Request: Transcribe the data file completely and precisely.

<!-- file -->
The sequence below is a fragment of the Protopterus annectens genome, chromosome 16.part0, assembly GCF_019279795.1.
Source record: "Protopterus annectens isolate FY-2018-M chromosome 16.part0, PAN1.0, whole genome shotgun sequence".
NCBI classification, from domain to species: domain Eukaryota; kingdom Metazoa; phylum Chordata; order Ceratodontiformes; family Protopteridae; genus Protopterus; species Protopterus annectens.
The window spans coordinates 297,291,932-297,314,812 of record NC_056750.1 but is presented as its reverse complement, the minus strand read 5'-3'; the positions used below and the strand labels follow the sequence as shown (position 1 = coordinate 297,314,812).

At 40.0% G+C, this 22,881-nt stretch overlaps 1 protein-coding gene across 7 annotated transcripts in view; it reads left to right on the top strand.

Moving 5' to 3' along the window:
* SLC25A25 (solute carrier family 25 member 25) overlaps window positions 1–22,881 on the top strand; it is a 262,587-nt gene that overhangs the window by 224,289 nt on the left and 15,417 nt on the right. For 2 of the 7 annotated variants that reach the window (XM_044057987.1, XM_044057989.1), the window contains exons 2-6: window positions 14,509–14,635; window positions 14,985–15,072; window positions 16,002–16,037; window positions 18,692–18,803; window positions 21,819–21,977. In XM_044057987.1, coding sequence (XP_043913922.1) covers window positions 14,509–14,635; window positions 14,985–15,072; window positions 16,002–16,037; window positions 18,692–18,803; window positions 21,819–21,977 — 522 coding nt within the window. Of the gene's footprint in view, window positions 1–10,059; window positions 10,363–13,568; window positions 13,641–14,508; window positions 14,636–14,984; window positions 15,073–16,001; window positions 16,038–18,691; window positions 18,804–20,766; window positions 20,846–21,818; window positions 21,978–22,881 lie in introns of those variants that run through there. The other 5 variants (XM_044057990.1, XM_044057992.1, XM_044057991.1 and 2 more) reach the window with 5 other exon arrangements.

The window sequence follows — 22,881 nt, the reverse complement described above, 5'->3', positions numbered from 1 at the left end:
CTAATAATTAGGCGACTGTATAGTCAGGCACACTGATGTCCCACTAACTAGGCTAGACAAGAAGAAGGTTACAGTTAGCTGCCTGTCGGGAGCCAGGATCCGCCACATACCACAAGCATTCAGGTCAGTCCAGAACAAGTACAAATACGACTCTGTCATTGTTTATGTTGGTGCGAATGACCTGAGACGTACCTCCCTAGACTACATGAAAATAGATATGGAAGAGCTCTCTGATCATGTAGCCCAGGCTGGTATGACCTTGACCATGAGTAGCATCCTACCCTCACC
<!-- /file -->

The sequence below is a fragment of the Protopterus annectens genome, chromosome 16.part0, assembly GCF_019279795.1.
Source record: "Protopterus annectens isolate FY-2018-M chromosome 16.part0, PAN1.0, whole genome shotgun sequence".
NCBI classification, from domain to species: domain Eukaryota; kingdom Metazoa; phylum Chordata; order Ceratodontiformes; family Protopteridae; genus Protopterus; species Protopterus annectens.
The window spans coordinates 297,291,932-297,314,812 of record NC_056750.1 but is presented as its reverse complement, the minus strand read 5'-3'; the positions used below and the strand labels follow the sequence as shown (position 1 = coordinate 297,314,812).

At 40.0% G+C, this 22,881-nt stretch overlaps 1 protein-coding gene across 7 annotated transcripts in view; it reads left to right on the top strand.

Moving 5' to 3' along the window:
* SLC25A25 (solute carrier family 25 member 25) overlaps window positions 1–22,881 on the top strand; it is a 262,587-nt gene that overhangs the window by 224,289 nt on the left and 15,417 nt on the right. For 2 of the 7 annotated variants that reach the window (XM_044057987.1, XM_044057989.1), the window contains exons 2-6: window positions 14,509–14,635; window positions 14,985–15,072; window positions 16,002–16,037; window positions 18,692–18,803; window positions 21,819–21,977. In XM_044057987.1, coding sequence (XP_043913922.1) covers window positions 14,509–14,635; window positions 14,985–15,072; window positions 16,002–16,037; window positions 18,692–18,803; window positions 21,819–21,977 — 522 coding nt within the window. Of the gene's footprint in view, window positions 1–10,059; window positions 10,363–13,568; window positions 13,641–14,508; window positions 14,636–14,984; window positions 15,073–16,001; window positions 16,038–18,691; window positions 18,804–20,766; window positions 20,846–21,818; window positions 21,978–22,881 lie in introns of those variants that run through there. The other 5 variants (XM_044057990.1, XM_044057992.1, XM_044057991.1 and 2 more) reach the window with 5 other exon arrangements.

The window sequence follows — 22,881 nt, the reverse complement described above, 5'->3', positions numbered from 1 at the left end:
CTAATAATTAGGCGACTGTATAGTCAGGCACACTGATGTCCCACTAACTAGGCTAGACAAGAAGAAGGTTACAGTTAGCTGCCTGTCGGGAGCCAGGATCCGCCACATACCACAAGCATTCAGGTCAGTCCAGAACAAGTACAAATACGACTCTGTCATTGTTTATGTTGGTGCGAATGACCTGAGACGTACCTCCCTAGACTACATGAAAATAGATATGGAAGAGCTCTCTGATCATGTAGCCCAGGCTGGTATGACCTTGACCATGAGTAGCATCCTACCCTCACC